Change bad attitudes that derail development - NPRA boss charges Ghanaians
The Chief Executive of the National Pensions Regulatory Authority (NPRA), Mr Hayford Atta Krufi, says the widespread lateness and truancy among Ghanaians, especially public and civil servants, is a cancerous corruption that is thwarting the nation’s efforts to attain development.
He said people who did not report for work, meetings and programmes on time and who did not work productively to commensurate the salaries they earned, were engaging in corrupt practices and called for a change of attitude towards time to save the country huge sums of revenue.
Mr Krufi made the observation when he endorsed a punctuality campaign being rolled out by the Punctuality Ghana Foundation in Accra yesterday.
The campaign seeks to change public attitudes to time and productivity and ensure that policy makers and implementers provide the required rules, regulations, facilities and infrastructure for people to become punctual and productive.
Mr Krufi said it was unacceptable for people to believe that attending meetings and reporting for work and other engagements late was usual and called on Ghanaians to endorse the campaign by the foundation to change their attitude and become productive.
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He said punctuality and productivity should become second natures, so that those who were truant, unproductive and late to work would be seen as the nation wreckers that they were, adding that there were systems at receptions and offices to monitor the punctuality and effectiveness of staff.
Mr Krufi said at the NPRA offices, the systems and measures ensured that staff and management members came to work on time and delivered on their work as expected.
He said although the NPRA was a public sector organisation, he had charged the staff to put on the attitude of staff in the private sector.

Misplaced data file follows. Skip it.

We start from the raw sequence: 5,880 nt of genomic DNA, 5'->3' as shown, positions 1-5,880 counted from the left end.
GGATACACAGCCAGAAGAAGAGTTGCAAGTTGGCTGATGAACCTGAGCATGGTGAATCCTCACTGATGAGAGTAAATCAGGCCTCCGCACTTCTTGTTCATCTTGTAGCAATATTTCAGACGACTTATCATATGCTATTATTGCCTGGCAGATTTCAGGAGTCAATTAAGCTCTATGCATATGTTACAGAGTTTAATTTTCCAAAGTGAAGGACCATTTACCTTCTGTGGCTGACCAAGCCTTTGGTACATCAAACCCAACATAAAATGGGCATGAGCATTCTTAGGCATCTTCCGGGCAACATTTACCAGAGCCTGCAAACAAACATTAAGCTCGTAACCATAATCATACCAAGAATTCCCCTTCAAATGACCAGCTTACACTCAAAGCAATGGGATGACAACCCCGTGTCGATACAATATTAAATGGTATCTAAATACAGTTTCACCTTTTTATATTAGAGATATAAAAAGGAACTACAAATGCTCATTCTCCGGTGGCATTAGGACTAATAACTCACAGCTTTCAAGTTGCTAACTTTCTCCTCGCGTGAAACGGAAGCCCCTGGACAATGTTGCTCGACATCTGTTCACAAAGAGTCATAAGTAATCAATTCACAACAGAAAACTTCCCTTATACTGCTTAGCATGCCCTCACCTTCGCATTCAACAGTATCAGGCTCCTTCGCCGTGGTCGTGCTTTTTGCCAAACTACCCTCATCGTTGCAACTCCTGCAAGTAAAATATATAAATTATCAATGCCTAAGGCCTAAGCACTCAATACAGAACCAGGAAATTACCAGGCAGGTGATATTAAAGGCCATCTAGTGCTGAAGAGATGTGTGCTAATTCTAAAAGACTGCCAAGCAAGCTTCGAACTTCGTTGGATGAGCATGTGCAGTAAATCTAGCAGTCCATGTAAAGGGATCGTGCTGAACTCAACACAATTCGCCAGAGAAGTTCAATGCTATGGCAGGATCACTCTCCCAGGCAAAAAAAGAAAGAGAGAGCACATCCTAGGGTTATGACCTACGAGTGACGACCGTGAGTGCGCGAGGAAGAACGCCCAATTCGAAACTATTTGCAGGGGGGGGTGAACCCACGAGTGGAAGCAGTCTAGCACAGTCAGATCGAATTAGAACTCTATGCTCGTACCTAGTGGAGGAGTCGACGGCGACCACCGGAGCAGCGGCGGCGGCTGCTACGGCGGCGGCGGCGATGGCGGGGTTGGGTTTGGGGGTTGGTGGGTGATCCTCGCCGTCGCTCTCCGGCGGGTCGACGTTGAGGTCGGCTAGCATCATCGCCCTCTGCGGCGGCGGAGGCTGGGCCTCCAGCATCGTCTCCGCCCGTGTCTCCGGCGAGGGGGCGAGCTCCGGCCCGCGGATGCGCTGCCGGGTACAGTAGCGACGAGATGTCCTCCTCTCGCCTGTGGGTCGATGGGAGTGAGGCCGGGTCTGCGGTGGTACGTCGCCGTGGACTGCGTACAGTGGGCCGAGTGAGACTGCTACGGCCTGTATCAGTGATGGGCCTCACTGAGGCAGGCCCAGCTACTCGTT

The Lead Crusader of the Punctuality Campaign, Mr Emmanuel Amarquaye, said Ghana’s quest for revenue to address its development needs could easily be mobilised internally, if Ghanaians turned on a new leaf and worked assiduously, effectively and efficiently.
He cited the example of people who wanted to file their tax returns, but had to spend two hours for a GH¢2.50 form, while a search at the Lands Commission took 42 days, with those able to pay GH¢1,000 through the back door got their documents on time.
He said the lack of punctuality and ineffectiveness in the public sector had also created a huge avenue for people to also extort money, leading to the loss of revenue to the state which is also scaring investors away.
“If we can tie punctuality to productivity, then we can find a way of closing the gap in the internally generated funds,” Mr Amarquaye added.
He said people drove through several traffic lights and gridlocks from their homes to work and by the time they got to the offices, they would have been late and tired.
He, therefore, suggested productive and flexible hours so that some people could take advantage of that due to the nature of their work.
Mr Amarquaye said some public and civil servants also left the offices before closing time or before 5p.m., because they wanted to beat the evening rush hour traffic jam and called on the management of the city to plan better in ensuring that people did not waste time, paying tolls at tollbooths and getting stuck in traffic because of the bad nature of the roads.